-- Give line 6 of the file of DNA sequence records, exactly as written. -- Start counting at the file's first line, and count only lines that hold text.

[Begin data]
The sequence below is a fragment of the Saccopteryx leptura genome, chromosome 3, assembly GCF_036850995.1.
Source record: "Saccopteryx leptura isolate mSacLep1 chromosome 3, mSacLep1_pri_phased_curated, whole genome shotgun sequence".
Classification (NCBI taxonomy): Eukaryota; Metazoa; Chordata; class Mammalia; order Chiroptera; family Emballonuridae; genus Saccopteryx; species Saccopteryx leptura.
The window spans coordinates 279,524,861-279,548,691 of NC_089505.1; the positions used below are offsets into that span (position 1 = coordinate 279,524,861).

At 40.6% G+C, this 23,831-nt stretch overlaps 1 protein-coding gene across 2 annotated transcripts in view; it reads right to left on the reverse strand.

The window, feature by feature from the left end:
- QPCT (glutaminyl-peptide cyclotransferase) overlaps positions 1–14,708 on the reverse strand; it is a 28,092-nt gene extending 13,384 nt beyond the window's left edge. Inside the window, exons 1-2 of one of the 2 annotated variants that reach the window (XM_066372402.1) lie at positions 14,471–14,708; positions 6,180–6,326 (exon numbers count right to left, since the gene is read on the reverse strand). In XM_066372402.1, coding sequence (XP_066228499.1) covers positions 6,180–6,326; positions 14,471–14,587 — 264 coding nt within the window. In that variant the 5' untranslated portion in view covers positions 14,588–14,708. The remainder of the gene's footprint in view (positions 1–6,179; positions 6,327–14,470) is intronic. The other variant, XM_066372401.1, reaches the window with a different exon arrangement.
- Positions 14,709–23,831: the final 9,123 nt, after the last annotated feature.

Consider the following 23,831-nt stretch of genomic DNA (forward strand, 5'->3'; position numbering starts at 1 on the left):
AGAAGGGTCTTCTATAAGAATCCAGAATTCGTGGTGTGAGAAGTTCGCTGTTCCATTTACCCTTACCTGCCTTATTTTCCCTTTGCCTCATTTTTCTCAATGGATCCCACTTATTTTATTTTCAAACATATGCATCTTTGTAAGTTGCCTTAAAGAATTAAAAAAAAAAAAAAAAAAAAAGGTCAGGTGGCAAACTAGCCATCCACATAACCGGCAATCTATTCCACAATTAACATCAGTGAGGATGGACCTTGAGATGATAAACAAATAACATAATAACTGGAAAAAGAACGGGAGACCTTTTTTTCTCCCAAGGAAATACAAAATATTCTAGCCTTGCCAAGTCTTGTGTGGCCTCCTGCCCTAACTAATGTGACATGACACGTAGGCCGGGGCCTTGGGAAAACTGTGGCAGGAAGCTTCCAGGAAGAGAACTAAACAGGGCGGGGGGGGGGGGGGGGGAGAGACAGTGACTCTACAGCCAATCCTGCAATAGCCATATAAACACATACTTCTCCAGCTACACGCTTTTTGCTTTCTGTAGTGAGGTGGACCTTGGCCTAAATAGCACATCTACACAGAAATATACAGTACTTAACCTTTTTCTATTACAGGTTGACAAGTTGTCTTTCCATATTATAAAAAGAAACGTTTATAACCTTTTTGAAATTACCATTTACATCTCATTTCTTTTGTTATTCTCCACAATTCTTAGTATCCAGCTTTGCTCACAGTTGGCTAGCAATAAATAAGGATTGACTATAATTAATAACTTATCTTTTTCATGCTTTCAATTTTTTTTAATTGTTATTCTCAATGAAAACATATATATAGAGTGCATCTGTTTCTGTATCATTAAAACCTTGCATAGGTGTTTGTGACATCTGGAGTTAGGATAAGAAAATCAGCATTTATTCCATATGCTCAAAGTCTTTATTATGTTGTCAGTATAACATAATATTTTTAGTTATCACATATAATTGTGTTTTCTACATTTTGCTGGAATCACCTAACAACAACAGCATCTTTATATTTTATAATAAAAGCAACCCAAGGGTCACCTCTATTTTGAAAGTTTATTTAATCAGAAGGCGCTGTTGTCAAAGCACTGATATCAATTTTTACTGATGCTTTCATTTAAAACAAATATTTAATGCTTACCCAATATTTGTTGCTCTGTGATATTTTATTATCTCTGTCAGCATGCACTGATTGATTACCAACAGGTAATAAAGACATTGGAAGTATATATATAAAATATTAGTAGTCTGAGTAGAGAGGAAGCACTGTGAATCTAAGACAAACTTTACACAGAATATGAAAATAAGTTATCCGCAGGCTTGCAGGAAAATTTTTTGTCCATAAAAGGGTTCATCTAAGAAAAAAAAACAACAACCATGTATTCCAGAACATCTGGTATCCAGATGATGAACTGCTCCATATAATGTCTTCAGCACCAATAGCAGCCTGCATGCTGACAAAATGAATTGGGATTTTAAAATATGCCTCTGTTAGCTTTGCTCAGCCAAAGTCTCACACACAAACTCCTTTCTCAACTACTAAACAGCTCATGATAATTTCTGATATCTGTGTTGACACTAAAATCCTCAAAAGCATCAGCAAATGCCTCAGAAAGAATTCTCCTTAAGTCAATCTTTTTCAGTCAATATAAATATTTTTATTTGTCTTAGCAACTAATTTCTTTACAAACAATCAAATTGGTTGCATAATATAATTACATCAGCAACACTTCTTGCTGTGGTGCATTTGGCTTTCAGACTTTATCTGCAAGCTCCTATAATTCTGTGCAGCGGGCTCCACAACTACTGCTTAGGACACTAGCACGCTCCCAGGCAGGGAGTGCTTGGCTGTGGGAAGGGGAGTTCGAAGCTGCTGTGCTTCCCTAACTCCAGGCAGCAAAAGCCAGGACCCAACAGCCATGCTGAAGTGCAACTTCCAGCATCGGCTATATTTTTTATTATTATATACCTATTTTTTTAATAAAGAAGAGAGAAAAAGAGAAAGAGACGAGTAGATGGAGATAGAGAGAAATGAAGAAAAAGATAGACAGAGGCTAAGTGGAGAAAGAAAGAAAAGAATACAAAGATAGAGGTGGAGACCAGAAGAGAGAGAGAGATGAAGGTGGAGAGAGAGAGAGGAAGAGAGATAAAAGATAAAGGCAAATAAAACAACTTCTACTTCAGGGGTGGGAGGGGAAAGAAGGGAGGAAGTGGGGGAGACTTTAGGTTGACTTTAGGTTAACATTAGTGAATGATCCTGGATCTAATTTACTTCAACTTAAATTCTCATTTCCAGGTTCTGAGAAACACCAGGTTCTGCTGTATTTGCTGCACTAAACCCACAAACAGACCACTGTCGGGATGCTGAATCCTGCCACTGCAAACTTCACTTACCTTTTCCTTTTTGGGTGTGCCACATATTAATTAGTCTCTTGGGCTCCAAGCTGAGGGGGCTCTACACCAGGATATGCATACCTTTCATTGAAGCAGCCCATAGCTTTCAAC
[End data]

The window, feature by feature from the left end: